How to improve your running technique so that you run faster, more efficiently and with fewer injuries. By Phil Mosley
Perhaps the biggest improvement you’ll ever make as a runner will come from your technique. This is one of the bedrocks of being a fast runner, but it takes hard-work and dedication to make a real difference. We incorporate this into our triathlon coaching, but you can do it on your own too. In this feature we’ll make your life as easy as possible by showing you how to fine-tune your gait so that you expend less energy and avoid injuries.
Your running style has a direct effect on how much energy you expend at a given speed. One way to improve your technique is to have your gait analysed by an expert with a video camera and a treadmill. Research suggests that video feedback is an effective way of improving your gait, but that it can take several video sessions to make a real difference. Another method is visualisation, as suggested by running coach Matt Fitzgerald in his book “Brain Training For Runners”. Fitzgerald calls these visualisation tricks “Proprioceptive Cues.”
Five Ways To Improve Your Gait We use mental cues as part of our triathlon coaching process. These are focus-points that you concentrate on while you run to help you move more efficiently. To use these cues effectively you need to focus on them for hundreds, even thousands of consecutive strides on each run. So that means no more jogging along aimlessly, taking in the scenery and wondering what to have for dinner when you get home. They will not work overnight either, because the movement patterns that influence your gait have been deeply ingrained over months and years of running. So it takes a certain amount of staying-power to realise the full benefits of this method. We instil this in our triathlon coaching, but it takes determination to do it on your own.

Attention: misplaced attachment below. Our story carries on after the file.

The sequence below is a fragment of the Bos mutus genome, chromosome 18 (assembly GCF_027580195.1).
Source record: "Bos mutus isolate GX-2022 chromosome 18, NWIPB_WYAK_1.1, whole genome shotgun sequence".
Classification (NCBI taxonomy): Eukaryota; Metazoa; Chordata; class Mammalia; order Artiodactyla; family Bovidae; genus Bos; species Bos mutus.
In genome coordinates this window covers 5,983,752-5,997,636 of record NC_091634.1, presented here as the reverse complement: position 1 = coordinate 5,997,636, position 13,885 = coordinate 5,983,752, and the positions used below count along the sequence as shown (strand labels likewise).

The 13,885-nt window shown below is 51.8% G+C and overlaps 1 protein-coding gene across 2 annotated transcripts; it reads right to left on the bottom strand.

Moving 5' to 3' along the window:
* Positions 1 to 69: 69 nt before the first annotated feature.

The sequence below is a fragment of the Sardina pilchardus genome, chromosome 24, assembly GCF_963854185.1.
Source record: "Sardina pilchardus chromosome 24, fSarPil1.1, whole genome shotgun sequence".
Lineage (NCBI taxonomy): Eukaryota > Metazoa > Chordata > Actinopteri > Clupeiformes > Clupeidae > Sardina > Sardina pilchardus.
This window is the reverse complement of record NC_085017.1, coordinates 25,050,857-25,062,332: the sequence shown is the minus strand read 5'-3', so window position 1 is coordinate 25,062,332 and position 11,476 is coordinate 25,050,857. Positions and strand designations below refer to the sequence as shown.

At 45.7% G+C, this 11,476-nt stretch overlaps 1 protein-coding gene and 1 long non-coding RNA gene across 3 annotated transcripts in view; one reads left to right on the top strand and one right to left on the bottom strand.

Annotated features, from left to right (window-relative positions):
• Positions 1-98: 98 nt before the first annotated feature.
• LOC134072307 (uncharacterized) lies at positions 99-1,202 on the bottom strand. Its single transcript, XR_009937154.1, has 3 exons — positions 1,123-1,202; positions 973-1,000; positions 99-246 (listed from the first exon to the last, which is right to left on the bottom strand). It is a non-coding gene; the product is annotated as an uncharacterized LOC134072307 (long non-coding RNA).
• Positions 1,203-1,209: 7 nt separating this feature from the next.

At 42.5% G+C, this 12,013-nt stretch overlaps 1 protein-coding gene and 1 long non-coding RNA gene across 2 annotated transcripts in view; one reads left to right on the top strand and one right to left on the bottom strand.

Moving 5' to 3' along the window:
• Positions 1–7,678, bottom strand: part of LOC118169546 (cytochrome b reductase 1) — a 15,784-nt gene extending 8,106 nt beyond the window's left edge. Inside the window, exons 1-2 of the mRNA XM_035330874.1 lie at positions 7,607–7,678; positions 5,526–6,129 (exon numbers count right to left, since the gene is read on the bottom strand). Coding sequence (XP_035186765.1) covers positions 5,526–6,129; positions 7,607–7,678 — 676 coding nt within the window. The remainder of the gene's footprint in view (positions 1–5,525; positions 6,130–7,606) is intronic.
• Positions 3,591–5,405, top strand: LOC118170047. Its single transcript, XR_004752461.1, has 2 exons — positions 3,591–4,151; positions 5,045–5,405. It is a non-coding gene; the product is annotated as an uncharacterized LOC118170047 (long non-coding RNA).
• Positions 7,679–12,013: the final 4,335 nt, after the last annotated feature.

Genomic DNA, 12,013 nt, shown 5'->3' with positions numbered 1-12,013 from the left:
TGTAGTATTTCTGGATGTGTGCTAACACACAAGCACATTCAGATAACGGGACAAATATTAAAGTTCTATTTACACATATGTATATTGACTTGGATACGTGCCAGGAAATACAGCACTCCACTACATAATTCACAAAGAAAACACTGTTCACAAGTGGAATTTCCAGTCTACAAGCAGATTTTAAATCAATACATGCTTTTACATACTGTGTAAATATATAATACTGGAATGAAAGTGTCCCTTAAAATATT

You’ll get the best results if you use one at a time, throughout the entire length of every run you do. You don’t need to master one before moving onto the next - just pick a different cue for each run. No matter how good your stride becomes, you’ll always benefit from using them regularly. They’re also a great way of keeping your form sharp on race-day, especially when you’re fatigued.
1. Pulling The Road Why? Generates early thrust Imagine that you’re running on an un-motorised treadmill. In order to keep running you need to pull the treadmill belt backwards with your feet. Visualise yourself doing the same thing with the road when you run outside. Think about generating forward movement by pulling the road behind you with each foot. This is one of the most useful cues that we use in our triathlon coaching.
2. Falling Forwards Why? Helps you avoid over-striding Tilt your body slightly forwards as you run, but make sure you don’t bend at the waist. Tilt forwards from the ankles instead. Experiment by over-leaning, to the point at which you feel like you might fall forwards. Then ease back to a point that feels comfortable and in control, but where gravity still seems to be pulling you forwards. This will help you avoid over-striding, because running with a slight forward tilt allows your feet to naturally land close to your centre of gravity.
3. Butt Squeeze Why? Minimises wasteful movements
Just as your foot is about to make contact with the ground, contract the muscles in your buttock on that side of your body and keep it engaged throughout the ground-contact phase of the stride. This will enable you to maintain greater stability in the hips, pelvis and lower spine, and even your knees as your run.
4. Scooting Why? Reduces vertical impact forces
Imagine you’re running beneath a ceiling that is just two inches above your head. To avoid smacking your head on the ceiling you’ll need to run in a “scooting” manner by actively minimising the up and down movement of running. Simply think about thrusting your body forwards instead of upwards while running. This will help you to run with greater stability by reducing vertical impact forces.
5. Axle Between The Knees Why? Lessens risk of injury
Imagine there’s an axle positioned between your knees that pushes your knees half an inch farther apart then they would normally be when you run. This helps you engage the hip flexors and external hip rotators, preventing internal rotation of the thigh - a common cause of injuries.
We've had great results from our triathlon coaching clients using these mental cues. Why not try them yourself?